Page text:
Once moored at your destination, why not explore your surroundings further on land and see the beauty and history of the varied landcapes and towns of West Norfolk, the Fens and Lincolnshire.
King’s Lynn and the West Norfolk Area
Brim full of history and with a vibrant town centre, King’s Lynn is the ideal destination to spend a few nights, enjoying the superb mix of history, shopping and entertainment on offer.
King’s Lynn offers a fine programme of cultural and entertainment events and facilities including the impressive live entertainment venue of the Corn Exchange, performance and striking visual arts at the King’s Lynn Arts Centre and the Majestic cinema. The renowned King’s Lynn Festival and popular free festival ‘Festival Too’ are just some of the great events in this festival town. The town’s added sports and leisure facilities and its award winning park and gardens all add to the experience that visitors can enjoy.
King’s Lynn’s popular town centre offers an extensive pedestrianised shopping area with ample parking close by. The Vancouver Quarter offers a modern shopping experience that sits well next to the traditional shopping areas of the town and are complemented by the regular markets which take place in its two historic market places.
West Norfolk itself offers a magical mix of idyllic and atmospheric rural landscapes, where you can truly relax, unwind and slow down to a better pace of life.
The borough’s coastal town, Hunstanton, offers wide open beaches with flat, shallow water from the Wash together with prevailing south/south-westerly wind. This results in cross-onshore winds, which make it a safe environment to learn and practice watersports. When in Hunstanton you can explore the waters and wildlife of the Wash on one of Searle’s Sea Tours ‘Wash Monsters’.
Much of West Norfolk is characterised by wonderful rolling countryside, full of fascinating and attractive villages, where cottage of flint or Norfolk carstone cluster around ancient village ponds or village greens. This magical landscape, dotted with church spires and windmills is a wonderful tapestry of rural England at its best. To the south of King’s Lynn, the mysterious and magical Fens provide a sheer sense of space, vast skies, wildlife and total tranquillity which are not to be missed.
Dating back to Saxon times, Downham Market is a gateway to both West Norfolk and the Fens and is one of the oldest towns in Norfolk. The town retains a really intimate feel, characterised by many fine buildings, a bustling market on Fridays and Saturdays and a host of local independent shops, friendly cafes and pubs.
The area boasts over 100 villages, where some fine local pubs, quality restaurants and fascinating individual shops will tempt you to linger for a while and slow down to the pace of rural life.
For more information about West Norfolk, including accommodation, places to eat, and things to do, visit the official Visit West Norfolk website here.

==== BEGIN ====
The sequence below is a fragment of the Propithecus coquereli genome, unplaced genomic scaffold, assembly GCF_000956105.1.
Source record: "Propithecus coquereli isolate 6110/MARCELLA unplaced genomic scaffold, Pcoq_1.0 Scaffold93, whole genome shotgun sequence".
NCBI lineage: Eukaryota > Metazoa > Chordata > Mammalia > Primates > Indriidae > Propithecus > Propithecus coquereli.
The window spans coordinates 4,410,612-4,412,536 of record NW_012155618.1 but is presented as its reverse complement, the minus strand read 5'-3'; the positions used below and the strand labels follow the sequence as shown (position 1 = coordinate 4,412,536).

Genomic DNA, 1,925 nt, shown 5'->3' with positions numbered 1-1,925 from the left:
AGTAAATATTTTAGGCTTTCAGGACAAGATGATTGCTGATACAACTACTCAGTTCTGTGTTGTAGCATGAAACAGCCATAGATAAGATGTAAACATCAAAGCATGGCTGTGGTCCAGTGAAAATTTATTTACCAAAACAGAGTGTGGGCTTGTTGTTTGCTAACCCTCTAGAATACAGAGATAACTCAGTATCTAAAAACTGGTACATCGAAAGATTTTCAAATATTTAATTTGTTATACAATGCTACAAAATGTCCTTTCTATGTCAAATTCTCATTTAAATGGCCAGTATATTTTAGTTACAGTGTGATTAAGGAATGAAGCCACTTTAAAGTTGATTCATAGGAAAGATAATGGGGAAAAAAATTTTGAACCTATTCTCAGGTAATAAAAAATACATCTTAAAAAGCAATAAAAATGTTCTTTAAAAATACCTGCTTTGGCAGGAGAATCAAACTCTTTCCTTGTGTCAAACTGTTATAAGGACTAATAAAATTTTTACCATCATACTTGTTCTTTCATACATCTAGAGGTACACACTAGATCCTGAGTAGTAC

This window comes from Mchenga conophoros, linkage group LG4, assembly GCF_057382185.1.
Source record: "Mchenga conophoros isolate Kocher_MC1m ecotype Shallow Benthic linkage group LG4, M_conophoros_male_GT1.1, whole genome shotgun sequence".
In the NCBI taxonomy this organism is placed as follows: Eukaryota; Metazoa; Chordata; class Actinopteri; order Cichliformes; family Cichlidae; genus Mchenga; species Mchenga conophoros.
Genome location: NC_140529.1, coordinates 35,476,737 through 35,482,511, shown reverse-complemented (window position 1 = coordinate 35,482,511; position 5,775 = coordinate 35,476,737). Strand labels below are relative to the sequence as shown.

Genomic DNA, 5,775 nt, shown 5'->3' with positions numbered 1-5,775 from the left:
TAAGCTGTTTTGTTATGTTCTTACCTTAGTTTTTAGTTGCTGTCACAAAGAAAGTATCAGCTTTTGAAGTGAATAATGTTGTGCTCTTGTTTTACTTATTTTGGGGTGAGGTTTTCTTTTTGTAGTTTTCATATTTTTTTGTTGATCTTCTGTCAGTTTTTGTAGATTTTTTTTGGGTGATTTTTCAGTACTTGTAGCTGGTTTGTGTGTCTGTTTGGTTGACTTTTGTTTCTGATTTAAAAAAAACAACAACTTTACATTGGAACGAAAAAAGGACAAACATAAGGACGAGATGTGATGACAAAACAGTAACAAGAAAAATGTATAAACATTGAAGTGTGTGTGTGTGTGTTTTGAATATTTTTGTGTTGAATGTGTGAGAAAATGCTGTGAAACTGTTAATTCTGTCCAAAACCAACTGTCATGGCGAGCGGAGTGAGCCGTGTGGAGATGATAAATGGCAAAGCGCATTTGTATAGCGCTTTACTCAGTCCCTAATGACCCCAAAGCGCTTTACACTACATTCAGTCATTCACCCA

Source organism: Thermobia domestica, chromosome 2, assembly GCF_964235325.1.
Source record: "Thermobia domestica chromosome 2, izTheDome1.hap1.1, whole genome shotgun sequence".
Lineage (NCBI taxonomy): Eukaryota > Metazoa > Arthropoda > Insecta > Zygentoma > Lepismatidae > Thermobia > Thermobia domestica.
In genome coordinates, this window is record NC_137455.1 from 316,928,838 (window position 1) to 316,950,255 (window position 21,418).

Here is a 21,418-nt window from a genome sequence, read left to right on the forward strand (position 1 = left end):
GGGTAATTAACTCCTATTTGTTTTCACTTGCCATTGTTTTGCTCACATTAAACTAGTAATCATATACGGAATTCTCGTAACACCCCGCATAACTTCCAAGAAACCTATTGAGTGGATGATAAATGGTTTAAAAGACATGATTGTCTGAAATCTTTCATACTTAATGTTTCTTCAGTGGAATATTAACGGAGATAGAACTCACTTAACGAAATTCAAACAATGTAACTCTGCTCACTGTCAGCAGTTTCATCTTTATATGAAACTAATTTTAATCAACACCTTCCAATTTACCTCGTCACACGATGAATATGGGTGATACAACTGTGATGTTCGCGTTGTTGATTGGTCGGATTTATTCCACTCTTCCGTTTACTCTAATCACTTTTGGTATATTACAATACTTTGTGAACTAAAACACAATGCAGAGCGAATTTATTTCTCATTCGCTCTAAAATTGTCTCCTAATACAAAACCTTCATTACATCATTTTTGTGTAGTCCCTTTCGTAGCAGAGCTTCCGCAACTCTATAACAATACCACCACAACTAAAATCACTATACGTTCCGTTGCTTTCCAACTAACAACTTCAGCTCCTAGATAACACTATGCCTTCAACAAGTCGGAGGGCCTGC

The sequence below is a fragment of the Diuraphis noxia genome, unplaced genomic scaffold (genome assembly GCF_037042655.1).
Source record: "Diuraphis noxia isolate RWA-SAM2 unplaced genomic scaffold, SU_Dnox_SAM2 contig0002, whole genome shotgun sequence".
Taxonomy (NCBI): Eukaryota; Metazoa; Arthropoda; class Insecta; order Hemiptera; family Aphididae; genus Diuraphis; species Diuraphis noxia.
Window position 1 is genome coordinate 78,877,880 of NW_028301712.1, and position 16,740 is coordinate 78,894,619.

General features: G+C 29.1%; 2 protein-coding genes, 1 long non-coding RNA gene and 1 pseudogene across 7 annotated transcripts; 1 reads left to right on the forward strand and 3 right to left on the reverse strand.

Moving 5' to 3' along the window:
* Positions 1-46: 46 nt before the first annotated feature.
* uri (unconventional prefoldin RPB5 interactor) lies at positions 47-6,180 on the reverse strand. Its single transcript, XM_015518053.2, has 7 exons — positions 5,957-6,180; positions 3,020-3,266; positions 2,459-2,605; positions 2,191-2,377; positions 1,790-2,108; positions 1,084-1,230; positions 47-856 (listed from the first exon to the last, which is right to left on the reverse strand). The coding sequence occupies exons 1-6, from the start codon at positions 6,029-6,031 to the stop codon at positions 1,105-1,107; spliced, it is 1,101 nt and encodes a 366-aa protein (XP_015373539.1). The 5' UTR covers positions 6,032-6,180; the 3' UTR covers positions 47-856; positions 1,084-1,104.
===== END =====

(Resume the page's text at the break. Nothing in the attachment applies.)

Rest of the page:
Wisbech and the Fens
Wisbech, the Capital of the Fens, is the perfect place for a day out or a break to get away from it all. There is plenty of accommodation choice, from historic town centre hotels to attractive B&B’s in rural settings and charming self catering cottages.
Wisbech is renowned for its elegant Georgian architecture, a legacy from an era when the town was a booming trade centre. Stroll along the Brinks or round the Crescent to see some fine Georgian houses. Then visit Peckover House on North Brink, once the home of the Peckovers, a Quaker banking family, now in the care of the National Trust and open to visitors from spring to autumn 3 or 4 afternoons a week.
For all those historians, Wisbech has two museums; the Wisbech and Fenland in the Crescent and Octavia Hill’s Birthplace House on South Brink. The Wisbech and Fenland Museum is one of the oldest museums in the United Kingdom. It is very unusual because it is not only a museum, but also home to two historic libraries and a substantial archive, holding diocesan and borough items.
The expansive landscape of the Cambridgeshire Fens forms one of the most distinctive areas of Britain, the ideal place for a short break, to relax and unwind. Fenland is a unique landscape formed by nature and shaped by people over more than 6000 years, a landscape that has fed, clothed and sheltered them, with its very own history, its own culture, its own way of working. There is much to see and do in the Cambridgeshire Fens.
For more information about Wisbech and the Fens, with details on great accommodation and lots of attractions to see for all the family, visit the official Visit Cambridgeshire Fens website here.
Boston, Fosdyke Bridge and the Lincolnshire Area
The historic town of Boston is one of Lincolnshire’s finest market towns which has been a lively port since the 13th century. Visitors to Boston can’t fail to have been struck by the size and grandness of the immense tower of St Botolph’s Church ‘Boston Stump’ England’s tallest parish church. Inside the church are memorials to some of Boston’s famous sons, and its American connections. More American connections are found at Boston Guildhall where the Pilgrim Fathers were imprisoned and the history of Boston is brought to life.
To the south of Boston is Fosdyke Bridge on the River Welland which is home to Fosdyke Yacht Haven (the marina, boat yard, and dry land facilities for sailing craft) and immediately accessible off the A17.
Further to the south of Fosdyke Bridge the Market Town of Spalding also lies on the River Welland. The attractive town with its Georgian Terraces flanking the river provides a good range of services as well as the popular Springfields Outlet Shopping and Gardens on the outskirts of town.